Aindreas Philip Scholz
The idea of compiling a record of plastic waste occurred to me during recent visits to the Middle East, where, confronted by the widespread coastal pollution found in the region, I began to take stock of what has become a global – and increasingly alarming – issue. Exploring the visible, psychological and ecological impact of plastic waste led me to conceive my project 'Seasick'. During recent beach clean-ups, I conducted some initial field research and collected marine plastic debris. I then recorded and documented my findings using cyanotype, an alternative photographic process that produces dark-blue prints and which enabled me to use a low-tech method of mass reproduction with a low environmental impact. While the subject matter is not new, I decided to make it more resonant by establishing further conceptual links – for example, by using only seawater to develop my prints. This process allowed me to produce a series of images in which a range of ghostly absences seemingly float in a vast open sea.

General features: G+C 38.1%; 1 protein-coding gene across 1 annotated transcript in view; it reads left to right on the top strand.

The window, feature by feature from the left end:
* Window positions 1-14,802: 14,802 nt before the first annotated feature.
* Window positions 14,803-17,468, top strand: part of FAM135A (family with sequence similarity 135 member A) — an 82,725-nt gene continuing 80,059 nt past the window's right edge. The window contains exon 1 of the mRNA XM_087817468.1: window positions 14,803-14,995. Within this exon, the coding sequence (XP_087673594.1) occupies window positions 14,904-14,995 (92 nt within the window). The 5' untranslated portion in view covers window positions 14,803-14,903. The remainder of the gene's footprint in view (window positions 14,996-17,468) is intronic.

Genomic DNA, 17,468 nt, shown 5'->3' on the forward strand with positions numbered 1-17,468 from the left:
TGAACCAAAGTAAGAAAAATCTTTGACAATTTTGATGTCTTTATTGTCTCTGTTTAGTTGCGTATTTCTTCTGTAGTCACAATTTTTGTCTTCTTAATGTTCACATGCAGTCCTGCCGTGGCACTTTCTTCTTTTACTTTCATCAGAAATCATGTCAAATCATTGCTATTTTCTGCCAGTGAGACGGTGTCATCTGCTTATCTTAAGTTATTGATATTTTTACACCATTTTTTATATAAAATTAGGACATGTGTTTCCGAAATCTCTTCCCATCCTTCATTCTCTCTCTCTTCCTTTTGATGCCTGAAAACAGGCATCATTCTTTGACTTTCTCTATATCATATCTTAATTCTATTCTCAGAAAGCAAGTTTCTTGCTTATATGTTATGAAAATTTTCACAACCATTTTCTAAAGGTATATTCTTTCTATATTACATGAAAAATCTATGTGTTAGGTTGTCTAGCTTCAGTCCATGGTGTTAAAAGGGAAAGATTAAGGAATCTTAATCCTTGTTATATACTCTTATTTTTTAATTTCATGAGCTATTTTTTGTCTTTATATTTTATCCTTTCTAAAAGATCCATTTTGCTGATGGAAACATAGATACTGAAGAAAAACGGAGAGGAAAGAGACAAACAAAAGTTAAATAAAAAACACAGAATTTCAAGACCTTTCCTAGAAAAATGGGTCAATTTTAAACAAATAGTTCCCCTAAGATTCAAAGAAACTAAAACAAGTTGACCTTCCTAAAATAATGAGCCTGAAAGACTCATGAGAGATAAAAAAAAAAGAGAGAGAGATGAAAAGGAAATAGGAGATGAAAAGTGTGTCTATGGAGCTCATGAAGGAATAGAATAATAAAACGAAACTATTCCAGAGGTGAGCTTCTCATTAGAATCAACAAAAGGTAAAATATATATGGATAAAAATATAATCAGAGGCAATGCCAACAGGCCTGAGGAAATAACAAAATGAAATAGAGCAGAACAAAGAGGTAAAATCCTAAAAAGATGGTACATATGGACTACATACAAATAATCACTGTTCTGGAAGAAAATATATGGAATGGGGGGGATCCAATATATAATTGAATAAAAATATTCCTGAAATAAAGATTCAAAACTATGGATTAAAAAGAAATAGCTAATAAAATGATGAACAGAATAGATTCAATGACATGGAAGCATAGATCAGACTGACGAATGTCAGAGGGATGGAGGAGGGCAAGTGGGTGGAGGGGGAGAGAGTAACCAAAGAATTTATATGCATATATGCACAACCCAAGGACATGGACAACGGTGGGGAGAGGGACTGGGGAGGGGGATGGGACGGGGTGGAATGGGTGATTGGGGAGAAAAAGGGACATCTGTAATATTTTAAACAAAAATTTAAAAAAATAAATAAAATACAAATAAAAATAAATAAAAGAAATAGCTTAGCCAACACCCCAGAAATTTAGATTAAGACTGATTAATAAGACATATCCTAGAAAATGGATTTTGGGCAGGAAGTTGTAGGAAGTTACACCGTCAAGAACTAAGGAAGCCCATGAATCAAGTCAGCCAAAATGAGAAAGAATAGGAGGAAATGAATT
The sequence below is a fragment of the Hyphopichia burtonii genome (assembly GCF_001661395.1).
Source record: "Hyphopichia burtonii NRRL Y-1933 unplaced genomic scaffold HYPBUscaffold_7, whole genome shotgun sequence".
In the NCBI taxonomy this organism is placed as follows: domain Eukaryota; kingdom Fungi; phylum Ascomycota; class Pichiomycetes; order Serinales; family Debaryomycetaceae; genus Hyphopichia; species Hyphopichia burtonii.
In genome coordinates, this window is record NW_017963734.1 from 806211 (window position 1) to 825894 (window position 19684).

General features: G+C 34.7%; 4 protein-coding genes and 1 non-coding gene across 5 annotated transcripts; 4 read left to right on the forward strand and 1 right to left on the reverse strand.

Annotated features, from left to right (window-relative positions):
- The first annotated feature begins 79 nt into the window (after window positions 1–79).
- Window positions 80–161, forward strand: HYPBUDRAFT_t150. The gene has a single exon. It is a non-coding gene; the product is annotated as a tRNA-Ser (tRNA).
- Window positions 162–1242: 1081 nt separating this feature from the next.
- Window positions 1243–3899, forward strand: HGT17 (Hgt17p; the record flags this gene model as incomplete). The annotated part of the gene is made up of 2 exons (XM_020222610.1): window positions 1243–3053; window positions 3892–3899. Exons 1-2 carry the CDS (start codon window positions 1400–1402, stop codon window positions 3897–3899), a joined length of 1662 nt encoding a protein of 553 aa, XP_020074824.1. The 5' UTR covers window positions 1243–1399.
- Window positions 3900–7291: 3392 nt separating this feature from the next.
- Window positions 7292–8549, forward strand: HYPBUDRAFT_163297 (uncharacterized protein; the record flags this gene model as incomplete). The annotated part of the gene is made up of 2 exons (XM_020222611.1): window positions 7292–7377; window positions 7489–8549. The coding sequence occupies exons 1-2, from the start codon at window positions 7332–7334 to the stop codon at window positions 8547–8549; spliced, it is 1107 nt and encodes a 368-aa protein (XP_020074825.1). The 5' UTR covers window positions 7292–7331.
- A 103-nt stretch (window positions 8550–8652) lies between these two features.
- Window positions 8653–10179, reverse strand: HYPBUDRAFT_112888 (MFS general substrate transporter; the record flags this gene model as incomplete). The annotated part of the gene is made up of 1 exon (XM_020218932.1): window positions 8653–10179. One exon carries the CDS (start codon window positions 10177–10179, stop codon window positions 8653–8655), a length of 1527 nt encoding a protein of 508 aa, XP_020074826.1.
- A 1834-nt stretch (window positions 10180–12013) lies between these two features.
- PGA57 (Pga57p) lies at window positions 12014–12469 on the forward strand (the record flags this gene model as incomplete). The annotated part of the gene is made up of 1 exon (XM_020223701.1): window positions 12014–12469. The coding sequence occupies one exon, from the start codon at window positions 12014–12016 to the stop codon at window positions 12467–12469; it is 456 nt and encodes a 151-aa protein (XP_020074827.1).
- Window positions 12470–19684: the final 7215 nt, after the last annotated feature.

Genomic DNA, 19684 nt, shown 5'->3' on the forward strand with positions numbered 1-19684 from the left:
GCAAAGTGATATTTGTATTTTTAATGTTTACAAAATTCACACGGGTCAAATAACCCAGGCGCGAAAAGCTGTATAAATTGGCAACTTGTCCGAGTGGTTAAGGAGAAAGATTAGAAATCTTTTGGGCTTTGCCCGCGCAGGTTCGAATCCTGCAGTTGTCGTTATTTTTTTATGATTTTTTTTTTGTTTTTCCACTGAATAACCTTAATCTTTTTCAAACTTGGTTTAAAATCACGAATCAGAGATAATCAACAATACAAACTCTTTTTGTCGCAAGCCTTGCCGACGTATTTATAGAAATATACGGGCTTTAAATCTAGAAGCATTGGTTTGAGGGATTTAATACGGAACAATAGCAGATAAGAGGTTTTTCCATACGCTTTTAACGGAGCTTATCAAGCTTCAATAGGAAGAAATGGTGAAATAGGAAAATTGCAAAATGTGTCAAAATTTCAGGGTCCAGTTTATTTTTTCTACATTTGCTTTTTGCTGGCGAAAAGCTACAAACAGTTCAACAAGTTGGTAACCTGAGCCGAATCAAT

Born to an Anglo-Irish mother and a Sudeten-German father in Wiesbaden, Germany, I grew up in a bilingual family home, dividing my time between Ireland and Germany. I went on to study photography at the Technological University Dublin, developing a keen interest in visual narratives. I subsequently relocated to London to pursue further postgraduate studies at Goldsmiths College, University of London, deepening my understanding of critical and contemporary art-making theories and practices. In 2017, I trained as a teacher at University College London, developing specialist subject-specific skills in teaching art to young people.